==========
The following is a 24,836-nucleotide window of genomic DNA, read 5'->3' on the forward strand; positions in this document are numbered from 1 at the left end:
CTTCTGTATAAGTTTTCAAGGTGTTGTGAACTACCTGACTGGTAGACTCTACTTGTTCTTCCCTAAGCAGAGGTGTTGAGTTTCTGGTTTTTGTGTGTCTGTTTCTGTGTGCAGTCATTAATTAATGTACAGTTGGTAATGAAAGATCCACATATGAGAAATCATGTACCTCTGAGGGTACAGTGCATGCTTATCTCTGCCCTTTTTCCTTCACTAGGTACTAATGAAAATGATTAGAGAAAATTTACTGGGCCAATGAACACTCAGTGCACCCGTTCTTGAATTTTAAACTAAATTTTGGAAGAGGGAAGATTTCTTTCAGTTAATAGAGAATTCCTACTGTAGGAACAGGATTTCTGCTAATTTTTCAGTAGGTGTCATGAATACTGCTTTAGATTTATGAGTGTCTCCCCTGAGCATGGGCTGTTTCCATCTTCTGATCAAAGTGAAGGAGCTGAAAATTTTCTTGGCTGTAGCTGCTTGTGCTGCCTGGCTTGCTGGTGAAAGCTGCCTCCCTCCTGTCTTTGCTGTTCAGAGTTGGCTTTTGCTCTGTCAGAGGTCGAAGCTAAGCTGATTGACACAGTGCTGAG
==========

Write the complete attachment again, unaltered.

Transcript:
The following is a 24,836-nucleotide window of genomic DNA, read 5'->3' on the forward strand; positions in this document are numbered from 1 at the left end:
CTTCTGTATAAGTTTTCAAGGTGTTGTGAACTACCTGACTGGTAGACTCTACTTGTTCTTCCCTAAGCAGAGGTGTTGAGTTTCTGGTTTTTGTGTGTCTGTTTCTGTGTGCAGTCATTAATTAATGTACAGTTGGTAATGAAAGATCCACATATGAGAAATCATGTACCTCTGAGGGTACAGTGCATGCTTATCTCTGCCCTTTTTCCTTCACTAGGTACTAATGAAAATGATTAGAGAAAATTTACTGGGCCAATGAACACTCAGTGCACCCGTTCTTGAATTTTAAACTAAATTTTGGAAGAGGGAAGATTTCTTTCAGTTAATAGAGAATTCCTACTGTAGGAACAGGATTTCTGCTAATTTTTCAGTAGGTGTCATGAATACTGCTTTAGATTTATGAGTGTCTCCCCTGAGCATGGGCTGTTTCCATCTTCTGATCAAAGTGAAGGAGCTGAAAATTTTCTTGGCTGTAGCTGCTTGTGCTGCCTGGCTTGCTGGTGAAAGCTGCCTCCCTCCTGTCTTTGCTGTTCAGAGTTGGCTTTTGCTCTGTCAGAGGTCGAAGCTAAGCTGATTGACACAGTGCTGAG